Heritage and Heart: The Canadian Horse

Credit: Jim Hillsden

By Melanie Huggett

Though often unacknowledged, the Canadian Horse has nevertheless been an integral part of Canada’s history and development. Roxanne Salinas of Legacy Canadians in Mission, BC, thinks it’s important for people to know how “intertwined [Canadian Horses] are with Canadian history. They are part of our heritage. [They] go back to the founding families. They go back generations and generations.”

“They were the horses that helped our forefathers on the homesteads and were ridden in wars to keep us free,” said Carol Lanz of CanaLanz Canadians in Cedar, BC.

Canadian horses pulling sleighs in Montreal

Photo: Jackie Reedy
Trotting races began with Canadian horses pulling sleighs over Montreal’s ice. This led the Canadian to become the foundation for the Morgan and Standardbred trotting breeds.

Much like the first Canadian explorers and settlers, the breed’s ancestors travelled to the New World by ship. In 1665 on the ship Le Marie Therese, King Louis XIV of France sent 14 royal horses to be distributed among military officers, government officials, and religious orders in the colony of New France, now Quebec. Fifteen more horses were sent a year later, with similar shipments reported each year from 1668 to 1671. No one is sure what breeds made up these first shipments of horses, but it is thought that they were likely Norman, Breton, Arabian, Barb, Dutch, and Andalusian.

Strict breeding contracts and a closed and tough environment created a unique Canadian breed that was adapted to the harsh conditions of the New World. “They had to adapt to a cold frontier area where they didn’t have a lot of amenities,” said Salinas.

Working tirelessly for their owners, they hauled wood, worked the mills, ploughed the fields and brought in the harvest, and provided transportation. The tough, sturdy Canadian Horse became known as the “little iron horse” for its ability to outpull any other pound-for-pound.

Not only were Canadians surefooted and strong, but they were also quick, with an exceptional trotting ability. The sport of harness racing began with Canadian Horses that raced pulling sleighs over Montreal’s river ice.

General Montcalm Rides a Canadian Horse

Photo: A.H. Hider, National Archives of Canada
General Montcalm rides a Canadian Horse while rallying his men during the battle on the Plains of Abraham on September 13, 1759.

The Canadian soon earned an excellent reputation both in Canada and south of the border. During the late 1700s and 1800s, Canadians were used in various war campaigns, including the War of 1812 and the U.S. Civil War, where over 30,000 Canadian Horses were employed. In the 1820s, Canadians were also exported to the USA to become the foundation for the Morgan, Standardbred, American Saddlebred, and Tennessee Walker breeds.

Ironically, the popularity of the Canadian Horse almost caused its end. In the late 1800s, Canadian breeders began to realize that Canada had lost much of its best stock to the south. But thanks to the efforts of enthusiasts such as Dr. J.A. Couture, Edouard Barnard, and a few others, the breed was saved by slowly searching out, inspecting, and recording remaining pure Canadian Horses. In 1886, the first registry was opened and would contain 1800 horses in its two volumes.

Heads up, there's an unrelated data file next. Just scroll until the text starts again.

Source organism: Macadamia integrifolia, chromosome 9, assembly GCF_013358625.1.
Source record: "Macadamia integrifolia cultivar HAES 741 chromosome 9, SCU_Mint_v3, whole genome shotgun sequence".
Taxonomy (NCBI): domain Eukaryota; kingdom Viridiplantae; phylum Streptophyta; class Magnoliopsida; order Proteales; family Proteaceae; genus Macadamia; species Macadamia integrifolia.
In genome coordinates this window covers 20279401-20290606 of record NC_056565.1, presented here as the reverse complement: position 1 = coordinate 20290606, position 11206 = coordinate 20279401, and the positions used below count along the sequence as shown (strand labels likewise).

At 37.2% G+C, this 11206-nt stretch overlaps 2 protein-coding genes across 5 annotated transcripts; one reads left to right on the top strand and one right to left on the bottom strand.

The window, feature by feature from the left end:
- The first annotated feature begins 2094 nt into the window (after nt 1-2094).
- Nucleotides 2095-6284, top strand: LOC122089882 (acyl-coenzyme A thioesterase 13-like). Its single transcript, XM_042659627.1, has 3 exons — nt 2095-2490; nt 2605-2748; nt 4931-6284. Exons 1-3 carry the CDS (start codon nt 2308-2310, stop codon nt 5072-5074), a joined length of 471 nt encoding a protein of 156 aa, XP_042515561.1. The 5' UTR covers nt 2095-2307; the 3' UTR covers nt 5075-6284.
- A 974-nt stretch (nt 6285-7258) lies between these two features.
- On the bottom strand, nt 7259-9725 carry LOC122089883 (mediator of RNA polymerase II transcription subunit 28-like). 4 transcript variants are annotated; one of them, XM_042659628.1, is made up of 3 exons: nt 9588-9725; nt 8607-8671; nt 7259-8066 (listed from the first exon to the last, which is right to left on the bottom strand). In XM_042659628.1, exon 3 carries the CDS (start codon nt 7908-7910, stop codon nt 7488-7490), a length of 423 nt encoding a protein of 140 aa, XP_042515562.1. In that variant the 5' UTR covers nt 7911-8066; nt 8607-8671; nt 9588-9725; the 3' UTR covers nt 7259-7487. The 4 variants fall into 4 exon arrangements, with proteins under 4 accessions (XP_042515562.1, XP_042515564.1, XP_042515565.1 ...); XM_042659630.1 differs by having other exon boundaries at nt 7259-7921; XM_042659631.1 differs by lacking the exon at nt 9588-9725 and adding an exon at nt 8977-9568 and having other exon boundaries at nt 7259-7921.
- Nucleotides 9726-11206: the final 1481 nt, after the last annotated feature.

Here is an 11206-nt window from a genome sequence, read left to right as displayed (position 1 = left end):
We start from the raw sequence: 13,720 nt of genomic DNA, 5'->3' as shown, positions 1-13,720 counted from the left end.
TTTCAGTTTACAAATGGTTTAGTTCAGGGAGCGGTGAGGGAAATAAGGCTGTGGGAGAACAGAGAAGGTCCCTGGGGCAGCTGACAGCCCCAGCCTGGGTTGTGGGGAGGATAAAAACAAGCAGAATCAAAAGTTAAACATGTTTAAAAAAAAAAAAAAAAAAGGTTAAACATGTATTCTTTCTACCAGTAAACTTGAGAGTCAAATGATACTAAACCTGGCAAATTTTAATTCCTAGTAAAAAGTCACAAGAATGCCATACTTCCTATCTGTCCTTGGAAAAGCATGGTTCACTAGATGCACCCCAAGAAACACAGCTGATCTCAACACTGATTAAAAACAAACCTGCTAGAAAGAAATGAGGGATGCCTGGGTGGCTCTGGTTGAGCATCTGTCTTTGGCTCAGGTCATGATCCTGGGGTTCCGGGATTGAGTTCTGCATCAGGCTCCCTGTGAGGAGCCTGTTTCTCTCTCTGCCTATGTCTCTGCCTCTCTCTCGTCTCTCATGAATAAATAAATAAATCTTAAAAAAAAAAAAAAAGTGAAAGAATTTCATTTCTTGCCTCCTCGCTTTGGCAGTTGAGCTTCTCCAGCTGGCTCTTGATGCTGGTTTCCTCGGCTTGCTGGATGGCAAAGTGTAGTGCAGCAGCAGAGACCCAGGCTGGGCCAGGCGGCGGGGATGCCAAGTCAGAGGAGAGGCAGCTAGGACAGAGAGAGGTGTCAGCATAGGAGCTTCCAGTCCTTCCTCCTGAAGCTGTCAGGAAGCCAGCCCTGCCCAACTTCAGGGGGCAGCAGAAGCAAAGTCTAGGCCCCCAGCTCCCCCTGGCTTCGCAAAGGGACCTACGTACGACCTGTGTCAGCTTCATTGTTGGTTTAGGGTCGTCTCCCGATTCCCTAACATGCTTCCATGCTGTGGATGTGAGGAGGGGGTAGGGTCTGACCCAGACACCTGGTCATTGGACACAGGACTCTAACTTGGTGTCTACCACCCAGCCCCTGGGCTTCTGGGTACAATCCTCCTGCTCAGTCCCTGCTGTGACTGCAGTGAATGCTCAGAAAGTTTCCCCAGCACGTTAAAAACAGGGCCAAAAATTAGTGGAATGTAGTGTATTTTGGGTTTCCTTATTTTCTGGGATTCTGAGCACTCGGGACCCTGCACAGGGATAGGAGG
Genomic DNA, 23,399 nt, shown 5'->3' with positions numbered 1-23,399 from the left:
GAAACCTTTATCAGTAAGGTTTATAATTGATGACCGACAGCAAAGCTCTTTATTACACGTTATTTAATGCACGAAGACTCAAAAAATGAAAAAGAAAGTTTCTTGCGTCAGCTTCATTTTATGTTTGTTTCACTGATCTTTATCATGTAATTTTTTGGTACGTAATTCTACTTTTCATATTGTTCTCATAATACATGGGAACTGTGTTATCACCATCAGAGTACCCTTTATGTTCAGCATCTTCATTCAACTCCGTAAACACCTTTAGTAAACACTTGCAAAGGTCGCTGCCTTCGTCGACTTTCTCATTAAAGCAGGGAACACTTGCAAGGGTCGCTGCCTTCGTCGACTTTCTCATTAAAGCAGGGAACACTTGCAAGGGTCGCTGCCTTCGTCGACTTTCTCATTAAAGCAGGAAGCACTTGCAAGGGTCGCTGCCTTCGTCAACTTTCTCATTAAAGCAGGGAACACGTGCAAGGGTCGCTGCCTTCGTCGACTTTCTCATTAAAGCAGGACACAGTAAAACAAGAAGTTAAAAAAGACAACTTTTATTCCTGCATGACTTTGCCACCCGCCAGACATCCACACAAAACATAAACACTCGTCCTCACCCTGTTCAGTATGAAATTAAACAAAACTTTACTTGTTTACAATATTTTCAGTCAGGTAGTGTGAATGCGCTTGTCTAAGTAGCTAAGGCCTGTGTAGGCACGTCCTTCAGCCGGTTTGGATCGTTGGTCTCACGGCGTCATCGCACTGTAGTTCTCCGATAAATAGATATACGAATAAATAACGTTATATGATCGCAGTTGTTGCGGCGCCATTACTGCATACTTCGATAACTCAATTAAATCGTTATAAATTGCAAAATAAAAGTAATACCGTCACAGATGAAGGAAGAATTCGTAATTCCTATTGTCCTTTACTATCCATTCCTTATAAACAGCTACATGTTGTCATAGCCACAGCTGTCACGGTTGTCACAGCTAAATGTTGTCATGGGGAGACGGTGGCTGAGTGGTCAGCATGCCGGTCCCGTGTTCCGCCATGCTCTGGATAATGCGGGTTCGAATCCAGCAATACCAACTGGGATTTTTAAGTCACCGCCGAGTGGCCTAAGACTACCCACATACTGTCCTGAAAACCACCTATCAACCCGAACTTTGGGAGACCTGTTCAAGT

In 1895, the Canadian Horse Breeders Association (CHBA) was formed and took over the registration of Canadians. When the federal Livestock Pedigree Act was passed in 1905, the old books were dissolved in order to bring the registry up to the new standards; horses were re-inspected, with any off-type horses culled from the books. Out of 2528 horses, 969 were accepted as foundation stock into the new registry. Thanks to the lobbying of Dr. Couture, the government set up a stud farm in Cap Rouge, Quebec in 1913 and another at St. Joachim, Quebec in 1919.

Woodcutting of Canadian Horse in the 1850s

Photo: Courtesy of Eva Sablatnig
A woodcutting of the Canadian Horse from Ontario in the 1850s.

Unfortunately, despite the efforts of the stud farms and enthusiasts, the population of horses in Quebec eventually dropped again due to the mechanization of agriculture, transportation, and the military. The majority of the government stud farms closed and the stock was sold to private breeders and citizens.

Enthusiasts once again responded to the alarm and, in the early 1960s, temporarily reopened the studbook to mares that were of Canadian type but had no recorded ancestry. This continued throughout the 1970s, when the number of Canadians dropped to less than 400. In 1980, the studbook closed, meaning that all Canadians from that point on must have both parents registered with the CHBA in order to be registered themselves. In 1981, the last government farm at Deschambeault, Quebec closed, and the 44 horses there were sold to members of the CHBA, who now controlled the future of the Canadian Horse.

“While the Canadian Horse helped to write the history of Canada and indeed that of North America, few people knew the breed existed (in 1980),” said Gladys Mackey Beattie, author of the book The Canadian Horse: A Pictorial History.

In 1994, the movement to make the Canadian officially Canada’s National Horse began, though it was not without hurdles. In 1995, MP Ian Murray of Markdale, Ontario submitted the first private members bill to the House of Commons. Unfortunately, Bill C-329 was deemed not votable.